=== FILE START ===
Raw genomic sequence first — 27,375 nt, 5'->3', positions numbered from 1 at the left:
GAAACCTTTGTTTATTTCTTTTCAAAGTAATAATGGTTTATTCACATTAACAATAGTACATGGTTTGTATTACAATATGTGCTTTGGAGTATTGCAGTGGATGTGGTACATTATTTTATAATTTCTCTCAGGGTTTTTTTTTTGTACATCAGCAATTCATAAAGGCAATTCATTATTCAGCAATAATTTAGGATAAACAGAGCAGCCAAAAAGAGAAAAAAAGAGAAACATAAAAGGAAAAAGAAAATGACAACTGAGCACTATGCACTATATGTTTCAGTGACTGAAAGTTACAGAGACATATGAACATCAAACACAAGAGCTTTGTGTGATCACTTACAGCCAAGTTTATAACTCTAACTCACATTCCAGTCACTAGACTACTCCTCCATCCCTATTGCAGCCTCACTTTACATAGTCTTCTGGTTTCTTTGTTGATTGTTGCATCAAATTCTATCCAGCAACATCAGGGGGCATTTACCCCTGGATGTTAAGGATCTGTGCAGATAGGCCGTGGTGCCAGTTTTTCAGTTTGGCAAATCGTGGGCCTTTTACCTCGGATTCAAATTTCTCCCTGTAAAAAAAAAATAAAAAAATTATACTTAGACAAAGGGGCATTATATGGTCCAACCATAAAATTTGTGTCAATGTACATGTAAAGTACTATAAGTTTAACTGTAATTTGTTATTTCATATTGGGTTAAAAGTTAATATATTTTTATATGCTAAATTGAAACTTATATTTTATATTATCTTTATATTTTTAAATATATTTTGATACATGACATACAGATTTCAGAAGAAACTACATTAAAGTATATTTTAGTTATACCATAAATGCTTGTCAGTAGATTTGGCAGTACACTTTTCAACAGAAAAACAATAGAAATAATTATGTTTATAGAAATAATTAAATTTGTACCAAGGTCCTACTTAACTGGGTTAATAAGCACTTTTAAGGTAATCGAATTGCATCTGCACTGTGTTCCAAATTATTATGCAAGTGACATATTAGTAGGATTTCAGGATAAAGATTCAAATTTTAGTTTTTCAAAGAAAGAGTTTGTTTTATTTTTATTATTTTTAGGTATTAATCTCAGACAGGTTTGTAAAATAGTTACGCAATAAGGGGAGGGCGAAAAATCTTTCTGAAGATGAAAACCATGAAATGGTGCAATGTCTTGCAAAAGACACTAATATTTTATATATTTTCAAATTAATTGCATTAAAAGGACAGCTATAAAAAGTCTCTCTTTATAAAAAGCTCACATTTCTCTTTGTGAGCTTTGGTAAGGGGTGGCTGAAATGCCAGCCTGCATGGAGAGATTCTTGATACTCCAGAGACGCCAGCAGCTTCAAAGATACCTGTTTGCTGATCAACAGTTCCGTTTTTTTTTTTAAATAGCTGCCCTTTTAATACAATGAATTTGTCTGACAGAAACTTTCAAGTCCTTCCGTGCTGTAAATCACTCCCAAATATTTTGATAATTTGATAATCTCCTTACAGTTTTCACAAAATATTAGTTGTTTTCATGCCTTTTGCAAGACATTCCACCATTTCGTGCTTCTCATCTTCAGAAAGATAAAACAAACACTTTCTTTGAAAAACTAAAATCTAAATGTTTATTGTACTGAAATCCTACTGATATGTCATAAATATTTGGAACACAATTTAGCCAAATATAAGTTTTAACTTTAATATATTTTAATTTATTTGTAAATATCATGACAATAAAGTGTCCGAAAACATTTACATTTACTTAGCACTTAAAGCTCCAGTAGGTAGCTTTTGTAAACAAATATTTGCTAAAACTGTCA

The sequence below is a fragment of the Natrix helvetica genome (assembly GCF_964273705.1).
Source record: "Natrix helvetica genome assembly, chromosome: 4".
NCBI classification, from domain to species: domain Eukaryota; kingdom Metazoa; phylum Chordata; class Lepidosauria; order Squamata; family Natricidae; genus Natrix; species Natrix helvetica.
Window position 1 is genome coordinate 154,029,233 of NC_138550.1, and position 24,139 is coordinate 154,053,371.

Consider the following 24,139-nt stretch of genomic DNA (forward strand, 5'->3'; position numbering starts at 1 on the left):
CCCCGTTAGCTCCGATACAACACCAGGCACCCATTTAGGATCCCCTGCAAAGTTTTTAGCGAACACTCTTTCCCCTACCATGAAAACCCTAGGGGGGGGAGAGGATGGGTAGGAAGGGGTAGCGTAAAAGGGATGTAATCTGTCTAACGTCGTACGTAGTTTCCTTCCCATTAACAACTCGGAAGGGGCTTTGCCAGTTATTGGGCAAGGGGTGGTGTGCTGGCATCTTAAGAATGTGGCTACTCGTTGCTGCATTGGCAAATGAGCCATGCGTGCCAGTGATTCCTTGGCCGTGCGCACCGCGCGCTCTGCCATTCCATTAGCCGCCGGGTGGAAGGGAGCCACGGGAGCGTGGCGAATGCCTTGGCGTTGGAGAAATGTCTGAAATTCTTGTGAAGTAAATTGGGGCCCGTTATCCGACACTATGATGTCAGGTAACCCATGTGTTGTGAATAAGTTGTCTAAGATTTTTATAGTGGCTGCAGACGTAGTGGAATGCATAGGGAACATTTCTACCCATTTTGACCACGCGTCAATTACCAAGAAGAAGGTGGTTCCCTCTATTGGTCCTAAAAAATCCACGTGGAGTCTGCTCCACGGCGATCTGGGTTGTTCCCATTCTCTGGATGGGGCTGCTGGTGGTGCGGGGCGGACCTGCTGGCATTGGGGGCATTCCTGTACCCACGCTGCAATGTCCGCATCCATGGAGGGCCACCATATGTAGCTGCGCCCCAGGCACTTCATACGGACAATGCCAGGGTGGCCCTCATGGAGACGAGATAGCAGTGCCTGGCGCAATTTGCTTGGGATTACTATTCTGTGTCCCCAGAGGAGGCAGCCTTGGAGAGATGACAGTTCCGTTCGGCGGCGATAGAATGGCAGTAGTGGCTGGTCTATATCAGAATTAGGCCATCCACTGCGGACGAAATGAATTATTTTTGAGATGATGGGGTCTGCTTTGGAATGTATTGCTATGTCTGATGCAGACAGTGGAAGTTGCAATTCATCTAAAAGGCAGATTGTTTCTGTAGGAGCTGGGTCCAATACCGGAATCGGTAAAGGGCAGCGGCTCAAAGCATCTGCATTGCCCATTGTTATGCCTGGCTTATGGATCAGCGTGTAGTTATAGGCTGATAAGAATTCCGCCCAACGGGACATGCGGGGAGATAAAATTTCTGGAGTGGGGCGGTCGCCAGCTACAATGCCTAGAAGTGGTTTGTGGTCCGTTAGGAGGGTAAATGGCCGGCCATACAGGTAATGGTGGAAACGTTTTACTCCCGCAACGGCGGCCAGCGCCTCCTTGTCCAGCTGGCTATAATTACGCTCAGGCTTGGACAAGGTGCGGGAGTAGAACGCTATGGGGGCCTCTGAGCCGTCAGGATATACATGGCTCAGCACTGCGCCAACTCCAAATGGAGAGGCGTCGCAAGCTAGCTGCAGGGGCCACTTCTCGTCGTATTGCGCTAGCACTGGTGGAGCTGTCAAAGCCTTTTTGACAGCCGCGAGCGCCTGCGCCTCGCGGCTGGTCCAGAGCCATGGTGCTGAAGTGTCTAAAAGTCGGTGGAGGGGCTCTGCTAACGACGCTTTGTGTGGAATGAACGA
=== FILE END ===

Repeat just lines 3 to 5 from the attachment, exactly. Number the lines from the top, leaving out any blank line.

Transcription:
The sequence below is a fragment of the Natrix helvetica genome (assembly GCF_964273705.1).
Source record: "Natrix helvetica genome assembly, chromosome: 4".
NCBI classification, from domain to species: domain Eukaryota; kingdom Metazoa; phylum Chordata; class Lepidosauria; order Squamata; family Natricidae; genus Natrix; species Natrix helvetica.